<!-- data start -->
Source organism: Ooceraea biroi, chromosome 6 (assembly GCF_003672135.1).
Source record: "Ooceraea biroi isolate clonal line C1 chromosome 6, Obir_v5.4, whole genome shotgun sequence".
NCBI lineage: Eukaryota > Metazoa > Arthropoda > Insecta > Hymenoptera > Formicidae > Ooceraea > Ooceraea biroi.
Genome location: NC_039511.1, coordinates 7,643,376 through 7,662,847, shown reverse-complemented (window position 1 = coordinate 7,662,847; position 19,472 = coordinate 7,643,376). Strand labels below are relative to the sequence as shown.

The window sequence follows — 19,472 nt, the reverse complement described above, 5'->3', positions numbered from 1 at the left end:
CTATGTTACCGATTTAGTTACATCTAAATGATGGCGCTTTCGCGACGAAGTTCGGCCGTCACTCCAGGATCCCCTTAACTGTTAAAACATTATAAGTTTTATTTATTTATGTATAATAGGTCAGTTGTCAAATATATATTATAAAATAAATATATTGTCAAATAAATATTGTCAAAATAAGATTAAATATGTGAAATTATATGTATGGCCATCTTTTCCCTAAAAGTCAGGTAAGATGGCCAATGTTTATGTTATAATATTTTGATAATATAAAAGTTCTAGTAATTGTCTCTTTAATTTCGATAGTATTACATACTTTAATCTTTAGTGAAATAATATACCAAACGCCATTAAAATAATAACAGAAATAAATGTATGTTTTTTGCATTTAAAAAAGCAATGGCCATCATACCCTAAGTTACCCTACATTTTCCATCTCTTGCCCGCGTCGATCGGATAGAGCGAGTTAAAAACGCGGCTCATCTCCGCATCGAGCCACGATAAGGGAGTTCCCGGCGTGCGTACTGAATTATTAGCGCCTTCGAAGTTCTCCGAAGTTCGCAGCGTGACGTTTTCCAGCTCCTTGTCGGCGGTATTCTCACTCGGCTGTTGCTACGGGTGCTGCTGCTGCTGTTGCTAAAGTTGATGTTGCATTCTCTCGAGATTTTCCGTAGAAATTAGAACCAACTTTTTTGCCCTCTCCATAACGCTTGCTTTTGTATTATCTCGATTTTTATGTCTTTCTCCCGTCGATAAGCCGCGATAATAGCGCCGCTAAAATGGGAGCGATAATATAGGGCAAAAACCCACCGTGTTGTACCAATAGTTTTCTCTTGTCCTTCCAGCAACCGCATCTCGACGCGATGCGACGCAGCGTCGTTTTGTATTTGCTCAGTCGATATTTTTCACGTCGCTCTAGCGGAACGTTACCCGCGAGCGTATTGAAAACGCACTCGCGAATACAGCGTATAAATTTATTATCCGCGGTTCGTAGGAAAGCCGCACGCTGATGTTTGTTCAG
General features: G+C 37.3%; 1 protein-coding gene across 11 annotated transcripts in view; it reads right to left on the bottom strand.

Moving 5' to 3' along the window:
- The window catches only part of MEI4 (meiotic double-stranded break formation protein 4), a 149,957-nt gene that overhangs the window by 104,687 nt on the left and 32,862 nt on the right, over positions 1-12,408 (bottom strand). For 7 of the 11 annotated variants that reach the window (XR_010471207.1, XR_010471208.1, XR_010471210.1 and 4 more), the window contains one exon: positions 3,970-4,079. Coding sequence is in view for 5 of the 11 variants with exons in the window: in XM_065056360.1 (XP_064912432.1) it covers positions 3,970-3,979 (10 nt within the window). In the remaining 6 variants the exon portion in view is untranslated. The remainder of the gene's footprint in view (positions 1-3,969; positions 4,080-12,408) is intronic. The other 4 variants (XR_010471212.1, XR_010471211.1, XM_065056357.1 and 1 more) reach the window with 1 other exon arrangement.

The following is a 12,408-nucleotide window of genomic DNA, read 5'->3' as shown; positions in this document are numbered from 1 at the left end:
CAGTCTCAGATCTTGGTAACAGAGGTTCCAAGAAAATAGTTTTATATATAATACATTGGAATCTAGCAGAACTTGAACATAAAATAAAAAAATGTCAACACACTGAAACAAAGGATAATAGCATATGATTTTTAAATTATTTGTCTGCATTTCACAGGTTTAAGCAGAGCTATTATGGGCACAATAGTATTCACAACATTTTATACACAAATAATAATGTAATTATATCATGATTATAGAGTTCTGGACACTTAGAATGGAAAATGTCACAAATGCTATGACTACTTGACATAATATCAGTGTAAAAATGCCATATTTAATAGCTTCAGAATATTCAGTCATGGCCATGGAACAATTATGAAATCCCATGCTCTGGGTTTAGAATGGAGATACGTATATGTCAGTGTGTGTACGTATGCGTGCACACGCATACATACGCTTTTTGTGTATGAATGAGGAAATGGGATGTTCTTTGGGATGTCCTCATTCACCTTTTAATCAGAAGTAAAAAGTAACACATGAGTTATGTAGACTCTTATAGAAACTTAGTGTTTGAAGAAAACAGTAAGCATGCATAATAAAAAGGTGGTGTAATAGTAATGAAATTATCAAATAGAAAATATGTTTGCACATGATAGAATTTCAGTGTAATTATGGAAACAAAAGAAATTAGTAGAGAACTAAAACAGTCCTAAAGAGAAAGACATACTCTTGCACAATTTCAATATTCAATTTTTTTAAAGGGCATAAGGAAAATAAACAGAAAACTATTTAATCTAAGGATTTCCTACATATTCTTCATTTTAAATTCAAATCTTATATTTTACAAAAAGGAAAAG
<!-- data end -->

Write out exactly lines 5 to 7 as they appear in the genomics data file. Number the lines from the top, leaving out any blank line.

The window sequence follows — 19,472 nt, the reverse complement described above, 5'->3', positions numbered from 1 at the left end:
CTATGTTACCGATTTAGTTACATCTAAATGATGGCGCTTTCGCGACGAAGTTCGGCCGTCACTCCAGGATCCCCTTAACTGTTAAAACATTATAAGTTTTATTTATTTATGTATAATAGGTCAGTTGTCAAATATATATTATAAAATAAATATATTGTCAAATAAATATTGTCAAAATAAGATTAAATATGTGAAATTATATGTATGGCCATCTTTTCCCTAAAAGTCAGGTAAGATGGCCAATGTTTATGTTATAATATTTTGATAATATAAAAGTTCTAGTAATTGTCTCTTTAATTTCGATAGTATTACATACTTTAATCTTTAGTGAAATAATATACCAAACGCCATTAAAATAATAACAGAAATAAATGTATGTTTTTTGCATTTAAAAAAGCAATGGCCATCATACCCTAAGTTACCCTACATTTTCCATCTCTTGCCCGCGTCGATCGGATAGAGCGAGTTAAAAACGCGGCTCATCTCCGCATCGAGCCACGATAAGGGAGTTCCCGGCGTGCGTACTGAATTATTAGCGCCTTCGAAGTTCTCCGAAGTTCGCAGCGTGACGTTTTCCAGCTCCTTGTCGGCGGTATTCTCACTCGGCTGTTGCTACGGGTGCTGCTGCTGCTGTTGCTAAAGTTGATGTTGCATTCTCTCGAGATTTTCCGTAGAAATTAGAACCAACTTTTTTGCCCTCTCCATAACGCTTGCTTTTGTATTATCTCGATTTTTATGTCTTTCTCCCGTCGATAAGCCGCGATAATAGCGCCGCTAAAATGGGAGCGATAATATAGGGCAAAAACCCACCGTGTTGTACCAATAGTTTTCTCTTGTCCTTCCAGCAACCGCATCTCGACGCGATGCGACGCAGCGTCGTTTTGTATTTGCTCAGTCGATATTTTTCACGTCGCTCTAGCGGAACGTTACCCGCGAGCGTATTGAAAACGCACTCGCGAATACAGCGTATAAATTTATTATCCGCGGTTCGTAGGAAAGCCGCACGCTGATGTTTGTTCAG
General features: G+C 37.3%; 1 protein-coding gene across 11 annotated transcripts in view; it reads right to left on the bottom strand.